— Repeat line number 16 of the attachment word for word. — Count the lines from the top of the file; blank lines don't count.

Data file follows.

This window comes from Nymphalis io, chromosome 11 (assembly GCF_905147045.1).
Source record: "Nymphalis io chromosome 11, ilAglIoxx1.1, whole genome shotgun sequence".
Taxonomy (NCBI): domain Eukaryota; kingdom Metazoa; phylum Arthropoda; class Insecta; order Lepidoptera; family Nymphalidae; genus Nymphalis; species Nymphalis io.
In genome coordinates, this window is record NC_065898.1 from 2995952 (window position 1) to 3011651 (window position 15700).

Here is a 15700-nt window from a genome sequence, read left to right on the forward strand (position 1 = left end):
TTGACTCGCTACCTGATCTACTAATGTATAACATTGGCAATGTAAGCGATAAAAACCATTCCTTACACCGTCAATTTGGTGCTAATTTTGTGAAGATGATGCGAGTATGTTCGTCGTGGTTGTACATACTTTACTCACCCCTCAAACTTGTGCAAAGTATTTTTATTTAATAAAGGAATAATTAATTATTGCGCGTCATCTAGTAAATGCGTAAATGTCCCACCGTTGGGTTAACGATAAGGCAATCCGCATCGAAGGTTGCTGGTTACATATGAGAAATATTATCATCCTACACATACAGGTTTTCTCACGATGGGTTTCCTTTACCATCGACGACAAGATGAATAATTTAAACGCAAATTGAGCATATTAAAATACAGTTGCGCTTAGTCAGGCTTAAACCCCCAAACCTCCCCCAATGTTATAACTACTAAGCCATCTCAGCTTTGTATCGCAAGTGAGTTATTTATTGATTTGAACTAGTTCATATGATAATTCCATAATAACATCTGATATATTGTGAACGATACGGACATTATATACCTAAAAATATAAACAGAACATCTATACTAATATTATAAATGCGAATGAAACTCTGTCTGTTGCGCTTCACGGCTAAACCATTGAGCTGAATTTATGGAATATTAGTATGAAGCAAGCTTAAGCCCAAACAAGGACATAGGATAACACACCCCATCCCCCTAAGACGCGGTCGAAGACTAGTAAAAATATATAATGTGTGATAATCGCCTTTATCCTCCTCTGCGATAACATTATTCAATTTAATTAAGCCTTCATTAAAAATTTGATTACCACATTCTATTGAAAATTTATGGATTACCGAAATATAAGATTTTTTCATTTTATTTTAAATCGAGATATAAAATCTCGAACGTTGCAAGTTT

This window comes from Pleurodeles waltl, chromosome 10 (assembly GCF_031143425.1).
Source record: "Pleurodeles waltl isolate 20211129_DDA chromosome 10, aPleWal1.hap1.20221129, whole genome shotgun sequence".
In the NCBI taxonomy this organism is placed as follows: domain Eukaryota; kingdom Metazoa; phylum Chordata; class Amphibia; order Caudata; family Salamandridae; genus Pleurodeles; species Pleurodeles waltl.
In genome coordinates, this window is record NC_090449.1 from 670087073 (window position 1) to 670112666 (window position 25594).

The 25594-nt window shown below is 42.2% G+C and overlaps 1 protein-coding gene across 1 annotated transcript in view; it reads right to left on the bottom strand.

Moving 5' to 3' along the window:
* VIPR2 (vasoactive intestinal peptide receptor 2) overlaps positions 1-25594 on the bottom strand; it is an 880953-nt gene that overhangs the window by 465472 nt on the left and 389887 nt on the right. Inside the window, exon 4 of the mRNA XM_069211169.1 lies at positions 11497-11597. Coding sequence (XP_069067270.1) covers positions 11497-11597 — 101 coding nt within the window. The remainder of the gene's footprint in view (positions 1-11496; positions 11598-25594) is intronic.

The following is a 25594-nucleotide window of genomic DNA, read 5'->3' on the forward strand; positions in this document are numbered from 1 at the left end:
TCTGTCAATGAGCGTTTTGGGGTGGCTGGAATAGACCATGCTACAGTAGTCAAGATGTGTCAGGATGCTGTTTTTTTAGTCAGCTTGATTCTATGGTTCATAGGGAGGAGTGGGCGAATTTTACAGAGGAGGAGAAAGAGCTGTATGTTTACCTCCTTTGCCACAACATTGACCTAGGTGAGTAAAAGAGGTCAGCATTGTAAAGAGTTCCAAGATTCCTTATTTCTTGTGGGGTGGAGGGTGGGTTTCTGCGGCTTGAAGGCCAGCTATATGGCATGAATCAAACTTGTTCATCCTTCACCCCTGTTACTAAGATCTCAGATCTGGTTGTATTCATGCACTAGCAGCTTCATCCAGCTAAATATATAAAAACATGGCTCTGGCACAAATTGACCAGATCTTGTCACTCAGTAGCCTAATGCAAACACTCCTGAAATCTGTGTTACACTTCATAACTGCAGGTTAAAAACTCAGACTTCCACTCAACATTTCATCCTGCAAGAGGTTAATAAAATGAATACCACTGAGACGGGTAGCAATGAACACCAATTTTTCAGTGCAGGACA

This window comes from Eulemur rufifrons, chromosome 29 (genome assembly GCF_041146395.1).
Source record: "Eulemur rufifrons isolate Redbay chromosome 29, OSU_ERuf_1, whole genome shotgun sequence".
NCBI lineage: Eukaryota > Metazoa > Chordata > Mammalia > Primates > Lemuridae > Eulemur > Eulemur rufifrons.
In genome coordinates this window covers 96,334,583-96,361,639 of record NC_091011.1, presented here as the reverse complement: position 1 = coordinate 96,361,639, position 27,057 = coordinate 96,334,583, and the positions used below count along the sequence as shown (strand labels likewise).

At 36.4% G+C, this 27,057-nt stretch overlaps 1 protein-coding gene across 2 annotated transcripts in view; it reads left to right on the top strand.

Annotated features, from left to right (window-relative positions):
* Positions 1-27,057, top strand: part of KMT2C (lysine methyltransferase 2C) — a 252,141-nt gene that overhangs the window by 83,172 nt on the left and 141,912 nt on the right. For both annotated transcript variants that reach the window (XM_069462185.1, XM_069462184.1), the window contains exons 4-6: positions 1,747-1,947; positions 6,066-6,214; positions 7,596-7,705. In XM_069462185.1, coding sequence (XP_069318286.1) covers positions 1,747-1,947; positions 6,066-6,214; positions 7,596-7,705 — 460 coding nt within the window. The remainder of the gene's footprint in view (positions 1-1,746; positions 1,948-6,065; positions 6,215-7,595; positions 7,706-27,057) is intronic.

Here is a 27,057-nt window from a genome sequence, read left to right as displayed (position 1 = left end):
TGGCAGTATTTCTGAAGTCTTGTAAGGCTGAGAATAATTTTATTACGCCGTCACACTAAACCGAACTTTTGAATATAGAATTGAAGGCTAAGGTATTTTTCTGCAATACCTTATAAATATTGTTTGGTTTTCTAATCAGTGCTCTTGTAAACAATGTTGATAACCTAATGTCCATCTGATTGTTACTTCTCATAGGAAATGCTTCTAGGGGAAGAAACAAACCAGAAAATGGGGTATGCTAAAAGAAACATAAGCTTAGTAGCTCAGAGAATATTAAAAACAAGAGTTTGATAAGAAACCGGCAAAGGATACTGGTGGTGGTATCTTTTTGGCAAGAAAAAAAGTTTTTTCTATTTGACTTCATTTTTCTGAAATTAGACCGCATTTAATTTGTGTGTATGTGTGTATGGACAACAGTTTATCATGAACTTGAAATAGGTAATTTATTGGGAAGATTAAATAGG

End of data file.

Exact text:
This window comes from Eulemur rufifrons, chromosome 29 (genome assembly GCF_041146395.1).